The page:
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Why the Catholic seal of confession must be broken - a personal plea

Opinion

Catholic canon law must not come before the need to protect children, argues minister Rob MacPherson, who revealed his abuse by a church leader under the seal of confession – and suffered as his abuser continued to hold a position of influence in his parish.

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The refusal of the Catholic Church in Adelaide to obey new South Australian child protection laws coming into force in October, seeks to place the church’s canon law above human law and the welfare of children.

Under the church’s seal of confidentiality, if an individual seeks absolution for child sexual abuse in confession, the confessor priest is forbidden from divulging this. Likewise, if a child “confesses” to having been abused, the priest must obey the “seal of the confessional”. Full stop.

In the wake of the Royal Commission and the trial of Archbishop Philip Wilson, this stance seems especially tone-deaf.

Last week, I wrote to Acting Archbishop of Adelaide Greg O’Kelly beseeching him to reconsider his opposition to the new SA law mandating the reporting of child sexual abuse, which will include admissions that priests hear in the confessional. My letter was not motivated by the tone or even the substance of church law, but from personal experience of the harm caused by the sealed confessional.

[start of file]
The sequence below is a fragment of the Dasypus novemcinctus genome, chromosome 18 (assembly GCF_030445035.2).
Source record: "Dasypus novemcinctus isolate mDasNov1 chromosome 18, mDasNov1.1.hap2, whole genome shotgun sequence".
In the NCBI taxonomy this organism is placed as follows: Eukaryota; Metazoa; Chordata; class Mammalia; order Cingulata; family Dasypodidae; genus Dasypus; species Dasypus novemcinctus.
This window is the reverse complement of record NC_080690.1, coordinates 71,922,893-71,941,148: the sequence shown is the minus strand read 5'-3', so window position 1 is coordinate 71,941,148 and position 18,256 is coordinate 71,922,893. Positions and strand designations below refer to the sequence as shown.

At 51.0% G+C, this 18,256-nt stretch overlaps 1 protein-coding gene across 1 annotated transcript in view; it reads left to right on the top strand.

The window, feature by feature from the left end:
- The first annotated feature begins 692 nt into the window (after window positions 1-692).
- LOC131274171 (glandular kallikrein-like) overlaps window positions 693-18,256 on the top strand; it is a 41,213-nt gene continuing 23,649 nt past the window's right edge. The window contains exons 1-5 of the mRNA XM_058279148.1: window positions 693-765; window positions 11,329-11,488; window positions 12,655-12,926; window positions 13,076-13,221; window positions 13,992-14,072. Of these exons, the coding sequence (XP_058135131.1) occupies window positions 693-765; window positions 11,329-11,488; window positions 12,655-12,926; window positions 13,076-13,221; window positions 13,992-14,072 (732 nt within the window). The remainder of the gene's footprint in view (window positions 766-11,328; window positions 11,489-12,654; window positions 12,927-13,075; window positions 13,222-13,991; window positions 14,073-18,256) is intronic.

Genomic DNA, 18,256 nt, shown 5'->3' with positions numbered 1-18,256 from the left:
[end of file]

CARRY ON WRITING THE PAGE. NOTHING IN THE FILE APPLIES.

I was nine years old when a Catholic church deacon violently raped me. Back then, my whole world was the parish, its church, and its school. Feeling that I was somehow complicit in the abuse – as many victims do – I sought absolution by confessing the “sin” of having sex.

I felt my immortal soul was in peril and was bursting for forgiveness.

Tragically, my confession did remain sealed because the crime went unreported and the perpetrator remained in place. For years, I had to go about daily life in the parish under the knowing eye of my abuser.

I won’t burden readers with the psychological and indeed physiological effects of this deep trauma and the PTSD that followed. Suffice to say, that I under-achieved in all aspects of my life – in intimate relationships in particular – until I was far away from the church.

As the poet Alexander Pope says: “As the twig is bent, the tree’s inclined.”

When an institution becomes more important than the humanity it serves, it becomes an idol.

The cost of the confessional seal can be measured in decades of my life, in incomplete relationships, in addictive behaviours, and a lingering awareness of never having lived up to the human potential of my one and only life.

Fortunately, I have had 15 years of excellent recovery thanks to superb psychologists, therapists, and a sound public health system. I am fine with speaking about it now.

Yet, had mandatory reporting applied at the time and place of my abuse, I could have started on the path of healing earlier – and my abuser brought to justice.

Church practices – including the practice of confession – have changed many times in history.